We’ve all seen images of idiotic shoppers stockpiling toilet roll and pasta like they’re preparing for an almighty attack of diarrhea. While buying more than we need is nothing short of selfish, it is a good idea to think about what kinds of things are worth making sure you have in your pantry at all times.
After all, if you do go down with coronavirus, you won’t be able to leave the house for seven days (at least) so it’s a good idea to have some go-to non-perishables at the ready.
Our immune system requires plenty of essential micronutrients like vitamins C, D and A, and minerals like zinc and iron. Upping our intake of fruits, vegetables, herbs, pulses, grains like rice, oats, and quinoa, and seeds is really helpful and totally possible at a time like this.
You don’t have to eat fresh fruit and veg – canned and frozen and be just as good. But other root veg like potatoes, sweet potatoes, carrots, onions and butternut squash have a longer shelf life than most other fresh foods so they’re great for buying in. Stick them in a cool, dark cloth bag in your kitchen and use them to make nourishing veggie soups or quick lunches (you could combine tins of tuna and sweetcorn with some cheese to make a really nutritious jacket potato, for example).
The main issue at the moment is that many of us have ‘junk food stockpiling‘ and as we get bored, we run the risk of non-consciously eating more than we need to. If our diet is poor before catching the virus, we may suffer from more severe symptoms or for a longer period of time.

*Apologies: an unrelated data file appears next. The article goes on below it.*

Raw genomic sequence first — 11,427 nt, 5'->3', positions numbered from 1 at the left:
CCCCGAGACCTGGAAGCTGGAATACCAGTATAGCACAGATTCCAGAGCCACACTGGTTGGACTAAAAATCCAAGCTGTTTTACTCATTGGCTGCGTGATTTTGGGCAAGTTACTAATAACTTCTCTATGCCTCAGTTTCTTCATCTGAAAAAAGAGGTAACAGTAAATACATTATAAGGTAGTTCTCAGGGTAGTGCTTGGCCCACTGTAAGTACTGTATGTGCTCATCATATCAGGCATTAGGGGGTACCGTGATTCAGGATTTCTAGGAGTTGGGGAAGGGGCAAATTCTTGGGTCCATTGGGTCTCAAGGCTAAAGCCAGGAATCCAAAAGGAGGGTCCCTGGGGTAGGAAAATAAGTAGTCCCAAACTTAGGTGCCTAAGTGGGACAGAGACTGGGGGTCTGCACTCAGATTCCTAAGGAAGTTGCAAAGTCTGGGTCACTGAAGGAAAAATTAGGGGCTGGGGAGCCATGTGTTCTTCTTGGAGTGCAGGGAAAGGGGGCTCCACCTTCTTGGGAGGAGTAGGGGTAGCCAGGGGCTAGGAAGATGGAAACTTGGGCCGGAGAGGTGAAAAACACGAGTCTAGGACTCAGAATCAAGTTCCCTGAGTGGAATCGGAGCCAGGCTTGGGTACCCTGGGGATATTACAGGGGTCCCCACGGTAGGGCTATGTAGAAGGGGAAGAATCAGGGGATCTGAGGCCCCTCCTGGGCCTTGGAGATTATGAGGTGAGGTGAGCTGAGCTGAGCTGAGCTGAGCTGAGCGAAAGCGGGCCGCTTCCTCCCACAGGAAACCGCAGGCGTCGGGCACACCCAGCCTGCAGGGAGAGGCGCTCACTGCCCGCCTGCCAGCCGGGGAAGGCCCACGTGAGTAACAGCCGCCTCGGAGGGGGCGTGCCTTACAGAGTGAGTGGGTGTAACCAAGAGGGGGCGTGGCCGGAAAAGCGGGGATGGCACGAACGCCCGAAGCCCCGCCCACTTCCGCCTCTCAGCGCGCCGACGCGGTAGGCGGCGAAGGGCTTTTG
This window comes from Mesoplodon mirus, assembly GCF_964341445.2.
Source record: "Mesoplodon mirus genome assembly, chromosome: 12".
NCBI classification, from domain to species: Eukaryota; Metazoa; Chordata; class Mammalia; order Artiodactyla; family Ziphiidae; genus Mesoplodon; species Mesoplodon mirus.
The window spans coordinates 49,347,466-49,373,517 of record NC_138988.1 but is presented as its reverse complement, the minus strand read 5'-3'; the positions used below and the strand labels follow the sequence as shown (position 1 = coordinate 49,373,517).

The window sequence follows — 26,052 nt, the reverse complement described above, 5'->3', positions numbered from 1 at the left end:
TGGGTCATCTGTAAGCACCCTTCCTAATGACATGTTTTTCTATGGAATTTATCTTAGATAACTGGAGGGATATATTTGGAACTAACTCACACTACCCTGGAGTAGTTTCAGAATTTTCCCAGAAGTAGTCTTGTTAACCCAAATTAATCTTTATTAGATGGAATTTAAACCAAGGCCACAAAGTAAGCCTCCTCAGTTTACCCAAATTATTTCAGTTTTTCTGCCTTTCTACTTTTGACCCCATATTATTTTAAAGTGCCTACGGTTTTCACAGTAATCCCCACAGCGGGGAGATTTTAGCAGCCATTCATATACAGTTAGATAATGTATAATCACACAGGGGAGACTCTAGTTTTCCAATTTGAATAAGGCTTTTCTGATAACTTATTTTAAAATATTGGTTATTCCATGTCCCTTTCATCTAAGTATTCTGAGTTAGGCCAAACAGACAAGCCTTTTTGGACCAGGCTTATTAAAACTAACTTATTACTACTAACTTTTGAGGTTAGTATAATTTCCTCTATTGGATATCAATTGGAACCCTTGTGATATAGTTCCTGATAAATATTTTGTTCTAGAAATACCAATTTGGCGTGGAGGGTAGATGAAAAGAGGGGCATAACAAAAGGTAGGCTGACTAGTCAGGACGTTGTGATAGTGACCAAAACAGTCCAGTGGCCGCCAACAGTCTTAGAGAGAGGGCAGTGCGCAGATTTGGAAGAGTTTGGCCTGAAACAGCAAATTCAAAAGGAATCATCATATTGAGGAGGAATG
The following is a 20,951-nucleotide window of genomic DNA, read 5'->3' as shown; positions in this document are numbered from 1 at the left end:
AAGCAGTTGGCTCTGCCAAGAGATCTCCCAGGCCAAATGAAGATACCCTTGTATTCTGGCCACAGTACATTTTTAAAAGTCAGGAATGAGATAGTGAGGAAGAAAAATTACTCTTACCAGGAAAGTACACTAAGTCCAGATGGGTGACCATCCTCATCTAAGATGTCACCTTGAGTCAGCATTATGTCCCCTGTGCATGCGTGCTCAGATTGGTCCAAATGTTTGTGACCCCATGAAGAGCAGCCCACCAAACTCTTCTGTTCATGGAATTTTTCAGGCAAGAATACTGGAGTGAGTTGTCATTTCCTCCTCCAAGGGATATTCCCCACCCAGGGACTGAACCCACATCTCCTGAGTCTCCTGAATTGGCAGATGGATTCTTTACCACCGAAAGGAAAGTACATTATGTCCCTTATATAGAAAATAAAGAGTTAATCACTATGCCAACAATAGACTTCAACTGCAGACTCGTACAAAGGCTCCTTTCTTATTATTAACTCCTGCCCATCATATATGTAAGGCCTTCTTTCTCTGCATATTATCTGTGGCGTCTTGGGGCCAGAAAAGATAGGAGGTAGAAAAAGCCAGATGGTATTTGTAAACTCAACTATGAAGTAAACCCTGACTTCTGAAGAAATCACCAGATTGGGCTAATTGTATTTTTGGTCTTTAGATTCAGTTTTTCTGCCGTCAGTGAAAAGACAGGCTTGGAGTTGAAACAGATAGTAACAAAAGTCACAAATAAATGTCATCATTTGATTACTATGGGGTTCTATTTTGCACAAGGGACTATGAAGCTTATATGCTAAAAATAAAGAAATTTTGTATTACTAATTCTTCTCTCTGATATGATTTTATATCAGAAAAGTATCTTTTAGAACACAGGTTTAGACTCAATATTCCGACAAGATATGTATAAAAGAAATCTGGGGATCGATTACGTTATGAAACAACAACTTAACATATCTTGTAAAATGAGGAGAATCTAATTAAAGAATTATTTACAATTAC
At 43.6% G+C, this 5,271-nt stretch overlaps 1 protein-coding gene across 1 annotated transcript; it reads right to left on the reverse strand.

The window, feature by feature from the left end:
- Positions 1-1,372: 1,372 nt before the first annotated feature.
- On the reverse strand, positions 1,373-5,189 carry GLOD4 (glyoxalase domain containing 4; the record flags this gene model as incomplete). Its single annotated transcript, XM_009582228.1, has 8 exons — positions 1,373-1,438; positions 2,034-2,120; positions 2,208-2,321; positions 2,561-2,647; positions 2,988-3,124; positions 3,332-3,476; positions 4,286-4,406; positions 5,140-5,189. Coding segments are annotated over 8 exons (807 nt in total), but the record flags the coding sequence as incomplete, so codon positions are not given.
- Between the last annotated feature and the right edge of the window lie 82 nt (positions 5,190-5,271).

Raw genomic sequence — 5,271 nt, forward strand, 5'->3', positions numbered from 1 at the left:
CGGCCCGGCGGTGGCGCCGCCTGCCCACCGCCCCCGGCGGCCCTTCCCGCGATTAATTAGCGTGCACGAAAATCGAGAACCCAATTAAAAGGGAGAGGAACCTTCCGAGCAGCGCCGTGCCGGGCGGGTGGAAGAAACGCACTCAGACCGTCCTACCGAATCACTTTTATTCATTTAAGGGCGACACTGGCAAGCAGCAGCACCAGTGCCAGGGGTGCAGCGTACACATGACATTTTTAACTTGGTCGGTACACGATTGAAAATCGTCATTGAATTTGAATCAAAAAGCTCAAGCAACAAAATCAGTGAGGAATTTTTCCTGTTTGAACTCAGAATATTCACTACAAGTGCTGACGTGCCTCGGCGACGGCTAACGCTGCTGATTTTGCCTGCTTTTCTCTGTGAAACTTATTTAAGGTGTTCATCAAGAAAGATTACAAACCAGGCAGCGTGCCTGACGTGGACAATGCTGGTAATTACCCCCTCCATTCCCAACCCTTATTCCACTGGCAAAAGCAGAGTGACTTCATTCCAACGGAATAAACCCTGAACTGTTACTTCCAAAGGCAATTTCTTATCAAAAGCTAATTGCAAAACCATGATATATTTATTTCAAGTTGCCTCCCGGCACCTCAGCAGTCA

So it’s important that we have a good range of food in our kitchens – alongside those treats.
Here are some of our kitchen heroes:
In your fridge/freezer
- Frozen peas, cauliflower, broccoli, spinach
- Frozen mixed berries
- UHT or plant based milks
- Fresh veg like spinach, tomatoes, avocados
- Proteins (frozen fish or/and meat, tofu, tempeh)
- Bread (remember that bread can freeze well!)
- Eggs, dips
In your cupboard
- Canned fish
- Tinned tomatoes
- Canned sweetcorn, chickpeas, kidney beans
- Grains like rice, quinoa, lentils
- Herbs and spices like turmeric and ground ginger (great for anti-inflammatory properties)
- Nut butters
- potatoes, sweet potatoes, carrots, parsnips, swedes
In your snack drawer
- Dried fruits like dates, prunes, apricots
- Mixed nuts and seeds
- Fresh fruit like bananas, pears, apples
- Chocolate (dark chocolate with 80% cocoa is lower in sugar and higher in antioxidants)
- Homemade granola (toasted nuts, oats, seeds, maple syrup)
- Popped corn
Now isn’t the time to diet or get caught up on the nutritional minutiae but it is worth just thinking about what vitamins you need to hit and what kinds of food may last longer if you find yourself unable to shop for a few days.